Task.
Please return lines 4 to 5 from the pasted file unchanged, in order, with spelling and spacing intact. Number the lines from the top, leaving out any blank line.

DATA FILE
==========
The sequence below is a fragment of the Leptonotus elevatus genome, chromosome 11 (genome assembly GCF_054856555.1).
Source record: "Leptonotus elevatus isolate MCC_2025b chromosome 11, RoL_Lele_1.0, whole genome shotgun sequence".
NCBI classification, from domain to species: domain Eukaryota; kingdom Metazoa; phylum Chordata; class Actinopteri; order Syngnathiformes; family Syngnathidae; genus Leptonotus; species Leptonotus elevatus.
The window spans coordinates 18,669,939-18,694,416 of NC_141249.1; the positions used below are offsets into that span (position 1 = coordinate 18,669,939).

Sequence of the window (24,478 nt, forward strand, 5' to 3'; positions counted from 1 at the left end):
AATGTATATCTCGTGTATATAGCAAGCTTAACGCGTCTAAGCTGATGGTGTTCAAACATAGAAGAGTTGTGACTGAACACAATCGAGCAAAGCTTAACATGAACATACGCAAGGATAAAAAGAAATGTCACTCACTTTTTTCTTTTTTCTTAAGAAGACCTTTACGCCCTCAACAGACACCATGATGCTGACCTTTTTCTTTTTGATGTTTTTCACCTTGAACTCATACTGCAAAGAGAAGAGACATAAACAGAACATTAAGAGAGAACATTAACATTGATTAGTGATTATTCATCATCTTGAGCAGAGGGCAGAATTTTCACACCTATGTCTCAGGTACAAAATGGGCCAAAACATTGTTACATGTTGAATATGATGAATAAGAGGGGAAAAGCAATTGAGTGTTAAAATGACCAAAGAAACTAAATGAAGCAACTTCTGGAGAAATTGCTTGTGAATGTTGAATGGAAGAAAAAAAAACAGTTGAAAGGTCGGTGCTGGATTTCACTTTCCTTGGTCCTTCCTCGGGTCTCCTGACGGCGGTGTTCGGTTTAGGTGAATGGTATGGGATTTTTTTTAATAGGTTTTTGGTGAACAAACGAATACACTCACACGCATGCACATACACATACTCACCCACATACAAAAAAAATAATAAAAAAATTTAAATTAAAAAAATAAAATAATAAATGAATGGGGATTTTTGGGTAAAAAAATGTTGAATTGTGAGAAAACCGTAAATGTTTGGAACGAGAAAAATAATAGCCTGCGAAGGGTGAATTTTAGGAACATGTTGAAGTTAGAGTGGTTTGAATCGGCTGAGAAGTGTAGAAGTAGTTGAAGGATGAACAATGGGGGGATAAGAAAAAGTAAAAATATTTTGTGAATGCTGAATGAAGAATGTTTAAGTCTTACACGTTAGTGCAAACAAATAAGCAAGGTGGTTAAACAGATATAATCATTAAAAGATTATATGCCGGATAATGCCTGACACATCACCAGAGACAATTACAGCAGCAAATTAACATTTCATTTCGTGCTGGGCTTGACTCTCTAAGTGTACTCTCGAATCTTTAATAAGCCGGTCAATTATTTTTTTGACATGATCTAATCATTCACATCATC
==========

The window spans coordinates 18,669,939-18,694,416 of NC_141249.1; the positions used below are offsets into that span (position 1 = coordinate 18,669,939).

Sequence of the window (24,478 nt, forward strand, 5' to 3'; positions counted from 1 at the left end):